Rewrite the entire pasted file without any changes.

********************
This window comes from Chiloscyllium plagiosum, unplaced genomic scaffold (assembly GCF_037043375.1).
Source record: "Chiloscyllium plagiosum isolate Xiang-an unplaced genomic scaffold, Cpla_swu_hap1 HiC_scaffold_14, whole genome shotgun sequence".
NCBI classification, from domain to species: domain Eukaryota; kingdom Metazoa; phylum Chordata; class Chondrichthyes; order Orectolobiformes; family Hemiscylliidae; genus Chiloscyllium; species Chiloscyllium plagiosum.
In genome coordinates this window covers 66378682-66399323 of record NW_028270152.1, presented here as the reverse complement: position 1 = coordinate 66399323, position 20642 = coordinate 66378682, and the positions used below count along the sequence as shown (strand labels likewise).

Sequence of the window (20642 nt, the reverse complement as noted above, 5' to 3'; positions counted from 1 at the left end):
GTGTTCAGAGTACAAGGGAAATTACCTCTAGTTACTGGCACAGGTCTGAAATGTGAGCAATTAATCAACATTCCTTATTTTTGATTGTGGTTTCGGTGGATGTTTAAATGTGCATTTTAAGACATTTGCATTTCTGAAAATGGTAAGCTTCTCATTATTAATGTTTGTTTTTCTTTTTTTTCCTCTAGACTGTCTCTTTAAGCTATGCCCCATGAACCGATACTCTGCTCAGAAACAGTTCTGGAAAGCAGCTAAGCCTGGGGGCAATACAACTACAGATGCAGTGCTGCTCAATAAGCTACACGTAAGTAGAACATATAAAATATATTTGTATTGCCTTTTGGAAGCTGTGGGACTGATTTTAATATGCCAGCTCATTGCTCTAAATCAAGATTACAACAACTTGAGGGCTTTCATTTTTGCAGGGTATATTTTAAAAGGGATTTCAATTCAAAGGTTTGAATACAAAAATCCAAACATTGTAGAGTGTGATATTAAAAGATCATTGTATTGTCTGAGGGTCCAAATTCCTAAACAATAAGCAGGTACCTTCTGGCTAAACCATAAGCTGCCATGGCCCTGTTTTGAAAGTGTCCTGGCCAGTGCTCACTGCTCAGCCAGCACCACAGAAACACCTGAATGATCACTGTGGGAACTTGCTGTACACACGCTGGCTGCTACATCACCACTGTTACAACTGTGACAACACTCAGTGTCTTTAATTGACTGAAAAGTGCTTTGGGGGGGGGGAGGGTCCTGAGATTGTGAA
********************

This window comes from Chiloscyllium plagiosum, unplaced genomic scaffold (assembly GCF_037043375.1).
Source record: "Chiloscyllium plagiosum isolate Xiang-an unplaced genomic scaffold, Cpla_swu_hap1 HiC_scaffold_14, whole genome shotgun sequence".
NCBI classification, from domain to species: domain Eukaryota; kingdom Metazoa; phylum Chordata; class Chondrichthyes; order Orectolobiformes; family Hemiscylliidae; genus Chiloscyllium; species Chiloscyllium plagiosum.
In genome coordinates this window covers 66378682-66399323 of record NW_028270152.1, presented here as the reverse complement: position 1 = coordinate 66399323, position 20642 = coordinate 66378682, and the positions used below count along the sequence as shown (strand labels likewise).

Sequence of the window (20642 nt, the reverse complement as noted above, 5' to 3'; positions counted from 1 at the left end):
GTGTTCAGAGTACAAGGGAAATTACCTCTAGTTACTGGCACAGGTCTGAAATGTGAGCAATTAATCAACATTCCTTATTTTTGATTGTGGTTTCGGTGGATGTTTAAATGTGCATTTTAAGACATTTGCATTTCTGAAAATGGTAAGCTTCTCATTATTAATGTTTGTTTTTCTTTTTTTTCCTCTAGACTGTCTCTTTAAGCTATGCCCCATGAACCGATACTCTGCTCAGAAACAGTTCTGGAAAGCAGCTAAGCCTGGGGGCAATACAACTACAGATGCAGTGCTGCTCAATAAGCTACACGTAAGTAGAACATATAAAATATATTTGTATTGCCTTTTGGAAGCTGTGGGACTGATTTTAATATGCCAGCTCATTGCTCTAAATCAAGATTACAACAACTTGAGGGCTTTCATTTTTGCAGGGTATATTTTAAAAGGGATTTCAATTCAAAGGTTTGAATACAAAAATCCAAACATTGTAGAGTGTGATATTAAAAGATCATTGTATTGTCTGAGGGTCCAAATTCCTAAACAATAAGCAGGTACCTTCTGGCTAAACCATAAGCTGCCATGGCCCTGTTTTGAAAGTGTCCTGGCCAGTGCTCACTGCTCAGCCAGCACCACAGAAACACCTGAATGATCACTGTGGGAACTTGCTGTACACACGCTGGCTGCTACATCACCACTGTTACAACTGTGACAACACTCAGTGTCTTTAATTGACTGAAAAGTGCTTTGGGGGGGGGGAGGGTCCTGAGATTGTGAA